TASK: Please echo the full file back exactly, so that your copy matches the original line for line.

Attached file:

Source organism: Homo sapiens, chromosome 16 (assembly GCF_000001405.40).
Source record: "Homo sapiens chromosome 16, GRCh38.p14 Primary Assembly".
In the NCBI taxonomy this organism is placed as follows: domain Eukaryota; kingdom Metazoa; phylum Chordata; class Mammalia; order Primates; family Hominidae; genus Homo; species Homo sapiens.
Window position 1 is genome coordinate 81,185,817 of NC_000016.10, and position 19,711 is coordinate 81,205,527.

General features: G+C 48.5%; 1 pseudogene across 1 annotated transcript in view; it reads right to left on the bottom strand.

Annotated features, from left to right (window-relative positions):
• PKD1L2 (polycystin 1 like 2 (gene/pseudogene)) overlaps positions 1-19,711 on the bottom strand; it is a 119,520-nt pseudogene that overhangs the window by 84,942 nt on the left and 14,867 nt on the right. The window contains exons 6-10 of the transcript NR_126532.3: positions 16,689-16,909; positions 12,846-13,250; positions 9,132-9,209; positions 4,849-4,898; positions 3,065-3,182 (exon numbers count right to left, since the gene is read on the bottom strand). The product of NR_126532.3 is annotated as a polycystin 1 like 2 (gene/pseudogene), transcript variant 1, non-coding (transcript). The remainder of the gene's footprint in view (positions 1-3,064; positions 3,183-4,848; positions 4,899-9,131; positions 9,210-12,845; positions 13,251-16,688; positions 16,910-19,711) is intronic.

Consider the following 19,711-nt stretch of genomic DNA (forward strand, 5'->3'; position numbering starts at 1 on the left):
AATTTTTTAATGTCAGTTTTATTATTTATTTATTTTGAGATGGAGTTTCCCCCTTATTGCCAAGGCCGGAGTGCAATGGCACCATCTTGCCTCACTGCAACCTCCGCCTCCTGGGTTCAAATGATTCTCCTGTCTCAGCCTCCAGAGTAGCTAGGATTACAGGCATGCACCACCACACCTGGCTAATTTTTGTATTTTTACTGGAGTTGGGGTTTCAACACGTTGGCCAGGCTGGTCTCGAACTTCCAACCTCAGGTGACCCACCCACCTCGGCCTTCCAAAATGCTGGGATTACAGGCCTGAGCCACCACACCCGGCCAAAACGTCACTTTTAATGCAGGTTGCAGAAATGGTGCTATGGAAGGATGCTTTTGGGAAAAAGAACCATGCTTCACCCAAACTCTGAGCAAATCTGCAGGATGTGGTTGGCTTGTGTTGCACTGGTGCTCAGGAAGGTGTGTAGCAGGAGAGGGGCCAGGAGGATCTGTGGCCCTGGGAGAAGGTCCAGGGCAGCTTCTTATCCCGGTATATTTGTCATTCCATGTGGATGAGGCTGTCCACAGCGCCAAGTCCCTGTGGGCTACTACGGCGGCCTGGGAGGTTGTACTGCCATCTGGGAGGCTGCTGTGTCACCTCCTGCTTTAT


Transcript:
Source organism: Homo sapiens, chromosome 16 (assembly GCF_000001405.40).
Source record: "Homo sapiens chromosome 16, GRCh38.p14 Primary Assembly".
In the NCBI taxonomy this organism is placed as follows: domain Eukaryota; kingdom Metazoa; phylum Chordata; class Mammalia; order Primates; family Hominidae; genus Homo; species Homo sapiens.
Window position 1 is genome coordinate 81,185,817 of NC_000016.10, and position 19,711 is coordinate 81,205,527.

General features: G+C 48.5%; 1 pseudogene across 1 annotated transcript in view; it reads right to left on the bottom strand.

Annotated features, from left to right (window-relative positions):
• PKD1L2 (polycystin 1 like 2 (gene/pseudogene)) overlaps positions 1-19,711 on the bottom strand; it is a 119,520-nt pseudogene that overhangs the window by 84,942 nt on the left and 14,867 nt on the right. The window contains exons 6-10 of the transcript NR_126532.3: positions 16,689-16,909; positions 12,846-13,250; positions 9,132-9,209; positions 4,849-4,898; positions 3,065-3,182 (exon numbers count right to left, since the gene is read on the bottom strand). The product of NR_126532.3 is annotated as a polycystin 1 like 2 (gene/pseudogene), transcript variant 1, non-coding (transcript). The remainder of the gene's footprint in view (positions 1-3,064; positions 3,183-4,848; positions 4,899-9,131; positions 9,210-12,845; positions 13,251-16,688; positions 16,910-19,711) is intronic.

Consider the following 19,711-nt stretch of genomic DNA (forward strand, 5'->3'; position numbering starts at 1 on the left):
AATTTTTTAATGTCAGTTTTATTATTTATTTATTTTGAGATGGAGTTTCCCCCTTATTGCCAAGGCCGGAGTGCAATGGCACCATCTTGCCTCACTGCAACCTCCGCCTCCTGGGTTCAAATGATTCTCCTGTCTCAGCCTCCAGAGTAGCTAGGATTACAGGCATGCACCACCACACCTGGCTAATTTTTGTATTTTTACTGGAGTTGGGGTTTCAACACGTTGGCCAGGCTGGTCTCGAACTTCCAACCTCAGGTGACCCACCCACCTCGGCCTTCCAAAATGCTGGGATTACAGGCCTGAGCCACCACACCCGGCCAAAACGTCACTTTTAATGCAGGTTGCAGAAATGGTGCTATGGAAGGATGCTTTTGGGAAAAAGAACCATGCTTCACCCAAACTCTGAGCAAATCTGCAGGATGTGGTTGGCTTGTGTTGCACTGGTGCTCAGGAAGGTGTGTAGCAGGAGAGGGGCCAGGAGGATCTGTGGCCCTGGGAGAAGGTCCAGGGCAGCTTCTTATCCCGGTATATTTGTCATTCCATGTGGATGAGGCTGTCCACAGCGCCAAGTCCCTGTGGGCTACTACGGCGGCCTGGGAGGTTGTACTGCCATCTGGGAGGCTGCTGTGTCACCTCCTGCTTTAT